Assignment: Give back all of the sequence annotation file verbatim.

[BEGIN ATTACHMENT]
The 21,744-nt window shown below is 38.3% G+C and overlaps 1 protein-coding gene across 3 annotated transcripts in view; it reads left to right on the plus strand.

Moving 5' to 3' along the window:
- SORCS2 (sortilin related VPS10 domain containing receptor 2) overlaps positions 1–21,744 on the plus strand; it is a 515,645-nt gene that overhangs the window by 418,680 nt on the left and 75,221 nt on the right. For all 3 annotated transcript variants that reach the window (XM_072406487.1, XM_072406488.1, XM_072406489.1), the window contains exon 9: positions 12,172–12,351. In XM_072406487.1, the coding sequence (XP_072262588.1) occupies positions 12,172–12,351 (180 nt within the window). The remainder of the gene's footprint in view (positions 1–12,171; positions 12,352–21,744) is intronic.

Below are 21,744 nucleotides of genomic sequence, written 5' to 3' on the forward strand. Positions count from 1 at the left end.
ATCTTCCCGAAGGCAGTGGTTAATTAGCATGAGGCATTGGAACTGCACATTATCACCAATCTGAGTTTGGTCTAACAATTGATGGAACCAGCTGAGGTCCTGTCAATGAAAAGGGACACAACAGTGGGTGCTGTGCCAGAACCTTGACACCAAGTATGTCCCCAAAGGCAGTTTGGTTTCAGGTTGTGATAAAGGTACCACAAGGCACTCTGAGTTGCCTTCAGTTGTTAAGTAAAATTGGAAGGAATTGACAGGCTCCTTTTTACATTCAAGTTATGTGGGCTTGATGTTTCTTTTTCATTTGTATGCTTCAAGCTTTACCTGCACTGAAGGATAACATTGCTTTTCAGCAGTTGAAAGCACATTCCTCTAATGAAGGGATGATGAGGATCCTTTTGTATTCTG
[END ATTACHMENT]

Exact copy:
The 21,744-nt window shown below is 38.3% G+C and overlaps 1 protein-coding gene across 3 annotated transcripts in view; it reads left to right on the plus strand.

Moving 5' to 3' along the window:
- SORCS2 (sortilin related VPS10 domain containing receptor 2) overlaps positions 1–21,744 on the plus strand; it is a 515,645-nt gene that overhangs the window by 418,680 nt on the left and 75,221 nt on the right. For all 3 annotated transcript variants that reach the window (XM_072406487.1, XM_072406488.1, XM_072406489.1), the window contains exon 9: positions 12,172–12,351. In XM_072406487.1, the coding sequence (XP_072262588.1) occupies positions 12,172–12,351 (180 nt within the window). The remainder of the gene's footprint in view (positions 1–12,171; positions 12,352–21,744) is intronic.

Below are 21,744 nucleotides of genomic sequence, written 5' to 3' on the forward strand. Positions count from 1 at the left end.
ATCTTCCCGAAGGCAGTGGTTAATTAGCATGAGGCATTGGAACTGCACATTATCACCAATCTGAGTTTGGTCTAACAATTGATGGAACCAGCTGAGGTCCTGTCAATGAAAAGGGACACAACAGTGGGTGCTGTGCCAGAACCTTGACACCAAGTATGTCCCCAAAGGCAGTTTGGTTTCAGGTTGTGATAAAGGTACCACAAGGCACTCTGAGTTGCCTTCAGTTGTTAAGTAAAATTGGAAGGAATTGACAGGCTCCTTTTTACATTCAAGTTATGTGGGCTTGATGTTTCTTTTTCATTTGTATGCTTCAAGCTTTACCTGCACTGAAGGATAACATTGCTTTTCAGCAGTTGAAAGCACATTCCTCTAATGAAGGGATGATGAGGATCCTTTTGTATTCTG